Ben and Meghan's Wedding

On a warm, sunny, late April day, this beautiful couple walked down the aisle of the St. Paul Cathedral to say their vows. The bride's soft smile never left her face, while her eyes simply glowed every time she looked at her groom. But my favorite part? The look on the Ben's face as he watched his bride walking down the aisle towards him ... 


Summer Pesto

Some of my most poignant memories of summer come from the hours I would spend with dad in the family garden. During those evenings after dinner we would battle stubborn weeds, pesky mosquitoes, the quickly fading light and the sweat dripping down our backs as we pushed to finish, 'just a few more rows' Too stubborn to quit, we'd end up covered in mosquito bites, but happy and content with the finished results.

Those soft summer nights are some of the ones I miss the most now that I'm living in bustling St. Paul where I've learned to block out of the noise of traffic. I miss those evenings ... and the hard-earned produce that would come out of that garden.

Hence, as soon as I had a patio to call my own, and barely before the danger of frost was over, I had tiny little herbs and seeds tucked into pots outside my doors. And this past week I harvested the first fruits. The poor basil plants needed to be plucked in order to keep growing at a healthy rate, so the entire two handfuls of fresh basil leaves went into the making of pesto. It was simple, flavorful and so very easy ...

What you'll need:

fresh basil leaves
olive oil
garlic cloves
grated parmesan cheese
your choice of pinenuts, walnuts, etc.

Combine everything but the olive oil in a food processor and blend, slowly adding the olive oil until you reach the consistency you desire. I had only a small amount of basil to work with, so the results ended up in about a cup of pesto.

Salt and pepper to taste and then use as you see fit...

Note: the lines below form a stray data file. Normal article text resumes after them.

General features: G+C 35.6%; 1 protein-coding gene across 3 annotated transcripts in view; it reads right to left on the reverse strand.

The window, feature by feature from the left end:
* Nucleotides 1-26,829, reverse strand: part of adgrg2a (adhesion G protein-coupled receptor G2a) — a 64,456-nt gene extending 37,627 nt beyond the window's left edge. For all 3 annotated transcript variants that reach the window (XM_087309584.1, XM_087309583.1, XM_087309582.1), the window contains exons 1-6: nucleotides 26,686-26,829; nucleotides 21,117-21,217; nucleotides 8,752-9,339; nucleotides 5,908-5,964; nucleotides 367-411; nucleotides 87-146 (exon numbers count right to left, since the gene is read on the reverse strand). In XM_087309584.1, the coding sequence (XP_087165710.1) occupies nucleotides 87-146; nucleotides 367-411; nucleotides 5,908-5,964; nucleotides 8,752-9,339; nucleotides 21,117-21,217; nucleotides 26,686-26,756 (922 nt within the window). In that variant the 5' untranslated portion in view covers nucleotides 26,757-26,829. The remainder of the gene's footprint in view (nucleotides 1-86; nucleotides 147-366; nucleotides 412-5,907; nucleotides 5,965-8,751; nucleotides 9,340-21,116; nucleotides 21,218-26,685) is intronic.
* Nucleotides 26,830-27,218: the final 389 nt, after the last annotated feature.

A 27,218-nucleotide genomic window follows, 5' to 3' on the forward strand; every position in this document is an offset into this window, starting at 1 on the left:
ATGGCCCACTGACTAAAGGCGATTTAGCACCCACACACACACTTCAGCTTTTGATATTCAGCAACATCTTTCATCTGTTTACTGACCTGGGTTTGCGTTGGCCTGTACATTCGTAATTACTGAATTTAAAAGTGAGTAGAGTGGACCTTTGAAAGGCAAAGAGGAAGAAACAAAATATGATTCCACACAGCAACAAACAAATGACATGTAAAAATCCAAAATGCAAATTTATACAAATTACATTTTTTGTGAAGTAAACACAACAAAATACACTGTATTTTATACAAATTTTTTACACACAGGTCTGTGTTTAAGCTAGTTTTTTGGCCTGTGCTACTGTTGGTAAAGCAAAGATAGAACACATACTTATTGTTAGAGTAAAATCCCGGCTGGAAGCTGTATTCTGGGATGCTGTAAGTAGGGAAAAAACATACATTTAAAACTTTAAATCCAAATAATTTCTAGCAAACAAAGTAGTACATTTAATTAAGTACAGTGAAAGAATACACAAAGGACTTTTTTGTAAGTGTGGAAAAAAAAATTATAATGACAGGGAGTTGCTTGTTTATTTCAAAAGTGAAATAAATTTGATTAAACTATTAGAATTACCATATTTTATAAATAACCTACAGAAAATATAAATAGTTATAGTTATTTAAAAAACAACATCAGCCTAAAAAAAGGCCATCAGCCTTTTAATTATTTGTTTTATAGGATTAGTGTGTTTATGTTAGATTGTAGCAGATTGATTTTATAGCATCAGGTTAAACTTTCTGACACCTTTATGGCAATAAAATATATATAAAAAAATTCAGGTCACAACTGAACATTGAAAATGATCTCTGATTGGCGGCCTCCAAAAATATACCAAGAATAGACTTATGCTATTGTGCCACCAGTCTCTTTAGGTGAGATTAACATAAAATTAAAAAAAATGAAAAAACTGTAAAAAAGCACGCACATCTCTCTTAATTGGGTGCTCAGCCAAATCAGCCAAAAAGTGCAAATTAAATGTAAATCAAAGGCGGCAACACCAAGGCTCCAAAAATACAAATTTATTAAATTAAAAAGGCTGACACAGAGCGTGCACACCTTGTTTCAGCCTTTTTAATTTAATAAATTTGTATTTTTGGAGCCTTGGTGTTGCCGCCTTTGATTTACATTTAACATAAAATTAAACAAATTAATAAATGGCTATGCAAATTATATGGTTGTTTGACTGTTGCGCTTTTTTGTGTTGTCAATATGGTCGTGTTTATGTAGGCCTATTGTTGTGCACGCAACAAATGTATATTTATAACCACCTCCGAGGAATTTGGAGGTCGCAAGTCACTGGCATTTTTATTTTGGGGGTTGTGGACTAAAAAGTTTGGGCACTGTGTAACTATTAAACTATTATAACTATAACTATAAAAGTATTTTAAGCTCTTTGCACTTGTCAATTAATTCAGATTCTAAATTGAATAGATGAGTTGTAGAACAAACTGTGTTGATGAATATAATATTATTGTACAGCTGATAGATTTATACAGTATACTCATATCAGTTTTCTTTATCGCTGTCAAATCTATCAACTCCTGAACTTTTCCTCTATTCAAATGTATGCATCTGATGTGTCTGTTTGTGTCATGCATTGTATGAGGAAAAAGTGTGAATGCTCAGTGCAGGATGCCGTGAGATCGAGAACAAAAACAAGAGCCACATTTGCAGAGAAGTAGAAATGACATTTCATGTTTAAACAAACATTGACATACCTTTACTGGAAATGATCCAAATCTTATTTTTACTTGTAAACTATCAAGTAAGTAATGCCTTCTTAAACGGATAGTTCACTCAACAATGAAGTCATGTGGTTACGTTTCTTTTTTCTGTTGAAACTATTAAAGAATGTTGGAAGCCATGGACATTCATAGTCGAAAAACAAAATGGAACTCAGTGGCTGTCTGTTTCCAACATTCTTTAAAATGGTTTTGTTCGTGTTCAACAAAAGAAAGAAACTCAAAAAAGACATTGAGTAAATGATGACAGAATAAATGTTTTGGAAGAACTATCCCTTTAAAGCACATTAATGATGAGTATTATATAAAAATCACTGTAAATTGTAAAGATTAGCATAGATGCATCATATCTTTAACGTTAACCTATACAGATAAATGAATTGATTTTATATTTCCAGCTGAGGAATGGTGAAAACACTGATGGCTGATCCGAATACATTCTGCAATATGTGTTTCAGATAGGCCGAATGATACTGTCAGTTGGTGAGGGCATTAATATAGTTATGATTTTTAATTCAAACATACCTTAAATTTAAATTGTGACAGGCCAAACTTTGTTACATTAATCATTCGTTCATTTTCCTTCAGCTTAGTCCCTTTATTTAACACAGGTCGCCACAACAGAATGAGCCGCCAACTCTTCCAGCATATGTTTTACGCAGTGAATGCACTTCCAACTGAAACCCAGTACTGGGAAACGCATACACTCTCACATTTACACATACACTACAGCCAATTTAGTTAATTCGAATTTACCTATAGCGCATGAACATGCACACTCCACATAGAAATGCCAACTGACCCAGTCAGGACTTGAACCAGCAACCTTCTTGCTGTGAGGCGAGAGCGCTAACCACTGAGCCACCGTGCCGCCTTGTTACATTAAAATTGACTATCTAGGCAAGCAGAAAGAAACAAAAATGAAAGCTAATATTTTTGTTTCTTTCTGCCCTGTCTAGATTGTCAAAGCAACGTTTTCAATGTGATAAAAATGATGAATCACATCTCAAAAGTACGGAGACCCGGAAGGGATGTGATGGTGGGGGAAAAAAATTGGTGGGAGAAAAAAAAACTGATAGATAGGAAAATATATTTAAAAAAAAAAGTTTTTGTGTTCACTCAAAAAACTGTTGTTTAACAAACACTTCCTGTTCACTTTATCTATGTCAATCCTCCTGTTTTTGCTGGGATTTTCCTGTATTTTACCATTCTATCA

...though I must say that creamy pesto pasta and chilled white wine go incredibly well together ...


Hiking the Adirondacks

It was chilly at 9:00 a.m. when we piled out of the car at the trail-head and started pulling on our layers and packing the bags. I knew it would grow warmer as we started to climb, but in the moment I couldn't stop shivering. Partly because of the chilly breeze but also partly because I wondered if I'd actually make it. This was the first peak I was attempting to summit and I was not sure what to expect...

We found our trail-head and settled into a quick pace. Completely surrounded by the wilderness that is the Adirondack mountain range, it was quiet and undisturbed except for the wind whistling through the tree tops and carrying the scent of pine needles. My confidence started soaring as I smugly thought, 'Oh, this isn't so bad,' and after roughly 4 miles of hiking, I told myself I could do this all day It was exactly at that point, however, that I was told that everything we had just hiked was simply to get us to the base of the mountain, and that the real climb was about to begin...

...And climb we did. We took the most direct route which meant the most vertical. The trail consisted of giant boulders, exposed roots, trickling stream beds, and and sheer walls of rock. We climbed, hauled ourselves up, avoided icy patches hiding in the shade and attempted to keep our balance as we scaled boulders. There were a few anxious moments as I glanced over my shoulder only to see the edge of the boulder I was on drop hundreds of feet below me...

Finally, and only after losing the trail and having to shimmy through a crawlspace in the rocks in order to keep going, we made it. The wind blew hard and cold but the ranges, valleys, lakes and wilderness stretching out below us made every step of the way completely worth it.



When June rolls around, an all-too familiar feeling accompanies it ... the intense desire to sleep under a starry sky, to wake up to the smell of wood smoke, to experience the satisfaction of setting up camp in the middle of a deep forest, and to soak up the stillness and quiet of a being the only ones about for miles. With summer comes a need to escape from the noise, bustle, and busyness of city life ... if even for just a few days...

... thankfully my friends are just crazy enough to agree with me on this. And as I'm planning and scheming for this summer, I can't help but look back at the weekend that Nataleigh and I took on Jay Cooke State Park in Duluth, MN. We backpacked into our campsite, carrying our firewood for the weekend due to the presence of rain, hooked our food up into the trees to avoid any unwanted visitors, set up a tent next to a burbling stream, watched as the darkness of night slowly overtook us, attempted to fall asleep even though our nerves heard every twig break and every scamper of the wood creatures about us, and woke with the sun to another beautiful day. The quiet, stillness, beauty, and the deep conversations around the campfire were absolutely worth the sore muscles, the mosquito bites, muddy clothes, smoke-filled hair and the occasional worried whisper of "Was that a bear?!"

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